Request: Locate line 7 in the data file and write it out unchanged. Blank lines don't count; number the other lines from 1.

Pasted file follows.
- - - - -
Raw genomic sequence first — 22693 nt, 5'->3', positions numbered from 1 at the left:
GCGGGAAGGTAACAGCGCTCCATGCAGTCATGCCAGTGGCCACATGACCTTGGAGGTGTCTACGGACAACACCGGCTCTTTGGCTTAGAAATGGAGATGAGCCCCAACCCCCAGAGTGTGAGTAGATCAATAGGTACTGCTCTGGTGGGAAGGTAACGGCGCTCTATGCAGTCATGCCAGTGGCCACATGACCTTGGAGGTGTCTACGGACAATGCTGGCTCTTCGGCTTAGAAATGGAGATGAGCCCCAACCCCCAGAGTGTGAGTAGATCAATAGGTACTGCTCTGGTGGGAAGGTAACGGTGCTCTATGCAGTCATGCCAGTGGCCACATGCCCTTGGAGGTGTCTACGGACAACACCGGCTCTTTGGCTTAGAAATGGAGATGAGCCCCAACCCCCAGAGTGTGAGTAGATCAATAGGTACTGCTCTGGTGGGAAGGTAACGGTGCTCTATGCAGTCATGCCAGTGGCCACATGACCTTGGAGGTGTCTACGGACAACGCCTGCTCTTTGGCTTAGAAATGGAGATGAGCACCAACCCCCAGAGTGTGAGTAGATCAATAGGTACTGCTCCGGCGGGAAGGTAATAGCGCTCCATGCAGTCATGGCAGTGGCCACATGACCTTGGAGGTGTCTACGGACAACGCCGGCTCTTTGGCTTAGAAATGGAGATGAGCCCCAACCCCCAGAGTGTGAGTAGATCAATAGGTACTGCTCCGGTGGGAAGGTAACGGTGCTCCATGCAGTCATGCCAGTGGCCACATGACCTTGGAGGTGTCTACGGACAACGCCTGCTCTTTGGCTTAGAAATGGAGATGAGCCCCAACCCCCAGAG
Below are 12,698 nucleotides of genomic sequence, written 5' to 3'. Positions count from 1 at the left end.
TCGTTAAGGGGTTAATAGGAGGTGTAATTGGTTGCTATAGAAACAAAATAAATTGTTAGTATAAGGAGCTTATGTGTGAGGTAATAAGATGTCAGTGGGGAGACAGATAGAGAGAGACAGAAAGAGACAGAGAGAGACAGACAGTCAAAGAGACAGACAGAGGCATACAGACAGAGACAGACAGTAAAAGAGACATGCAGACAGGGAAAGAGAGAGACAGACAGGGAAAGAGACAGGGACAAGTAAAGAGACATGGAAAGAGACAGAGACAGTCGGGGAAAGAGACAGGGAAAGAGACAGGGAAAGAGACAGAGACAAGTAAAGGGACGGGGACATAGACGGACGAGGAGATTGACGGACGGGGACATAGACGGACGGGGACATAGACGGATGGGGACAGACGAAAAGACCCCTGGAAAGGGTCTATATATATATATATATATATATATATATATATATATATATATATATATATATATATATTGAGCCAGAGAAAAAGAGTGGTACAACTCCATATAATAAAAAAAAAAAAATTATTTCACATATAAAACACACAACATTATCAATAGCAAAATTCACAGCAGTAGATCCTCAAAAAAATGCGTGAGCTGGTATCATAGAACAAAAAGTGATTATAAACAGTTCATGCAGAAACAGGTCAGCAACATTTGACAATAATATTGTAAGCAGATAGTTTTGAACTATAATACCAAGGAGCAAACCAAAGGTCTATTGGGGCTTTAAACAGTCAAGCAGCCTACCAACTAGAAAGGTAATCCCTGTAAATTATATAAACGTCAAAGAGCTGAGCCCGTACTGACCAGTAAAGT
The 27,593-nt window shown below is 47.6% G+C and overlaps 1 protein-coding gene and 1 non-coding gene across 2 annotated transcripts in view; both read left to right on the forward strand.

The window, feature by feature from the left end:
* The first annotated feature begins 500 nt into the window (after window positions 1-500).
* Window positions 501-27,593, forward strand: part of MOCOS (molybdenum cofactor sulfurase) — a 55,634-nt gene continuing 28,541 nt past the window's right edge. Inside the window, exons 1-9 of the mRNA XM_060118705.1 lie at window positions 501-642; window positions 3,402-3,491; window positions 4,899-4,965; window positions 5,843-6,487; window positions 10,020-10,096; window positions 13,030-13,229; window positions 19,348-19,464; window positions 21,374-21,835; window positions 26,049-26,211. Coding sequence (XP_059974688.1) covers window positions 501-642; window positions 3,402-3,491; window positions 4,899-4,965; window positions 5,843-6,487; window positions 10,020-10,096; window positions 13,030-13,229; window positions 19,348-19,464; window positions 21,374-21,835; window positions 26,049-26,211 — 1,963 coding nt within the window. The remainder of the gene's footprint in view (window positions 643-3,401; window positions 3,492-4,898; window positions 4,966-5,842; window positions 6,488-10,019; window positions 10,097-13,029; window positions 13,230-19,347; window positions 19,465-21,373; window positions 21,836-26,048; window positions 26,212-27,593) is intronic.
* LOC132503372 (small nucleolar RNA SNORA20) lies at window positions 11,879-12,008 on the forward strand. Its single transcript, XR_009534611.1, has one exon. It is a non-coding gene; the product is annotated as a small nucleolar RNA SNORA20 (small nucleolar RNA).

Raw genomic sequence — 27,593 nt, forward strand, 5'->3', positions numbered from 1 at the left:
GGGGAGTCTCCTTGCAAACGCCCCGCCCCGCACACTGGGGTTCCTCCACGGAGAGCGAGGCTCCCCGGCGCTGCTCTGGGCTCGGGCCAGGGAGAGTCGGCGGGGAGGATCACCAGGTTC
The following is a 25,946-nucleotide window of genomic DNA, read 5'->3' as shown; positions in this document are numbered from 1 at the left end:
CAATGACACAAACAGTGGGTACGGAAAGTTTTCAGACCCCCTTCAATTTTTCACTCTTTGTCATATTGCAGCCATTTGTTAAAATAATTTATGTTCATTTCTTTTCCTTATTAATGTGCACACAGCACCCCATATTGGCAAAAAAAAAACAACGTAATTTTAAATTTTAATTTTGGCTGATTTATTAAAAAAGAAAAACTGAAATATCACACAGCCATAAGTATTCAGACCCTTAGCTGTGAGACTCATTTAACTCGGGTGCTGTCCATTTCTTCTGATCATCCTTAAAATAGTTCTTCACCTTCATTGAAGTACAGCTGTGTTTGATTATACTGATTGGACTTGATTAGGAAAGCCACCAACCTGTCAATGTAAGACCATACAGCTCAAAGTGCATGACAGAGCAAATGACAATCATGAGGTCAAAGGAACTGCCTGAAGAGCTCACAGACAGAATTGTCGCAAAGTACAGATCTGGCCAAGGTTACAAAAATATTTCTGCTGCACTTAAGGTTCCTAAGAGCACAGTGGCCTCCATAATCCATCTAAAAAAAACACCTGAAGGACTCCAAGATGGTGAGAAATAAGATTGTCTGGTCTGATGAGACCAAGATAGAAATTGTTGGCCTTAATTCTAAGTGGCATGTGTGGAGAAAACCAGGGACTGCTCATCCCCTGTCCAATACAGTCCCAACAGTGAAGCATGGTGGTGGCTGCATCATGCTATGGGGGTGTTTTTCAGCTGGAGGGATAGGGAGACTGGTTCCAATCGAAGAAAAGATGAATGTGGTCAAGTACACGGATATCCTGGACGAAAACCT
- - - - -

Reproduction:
* The first annotated feature begins 500 nt into the window (after window positions 1-500).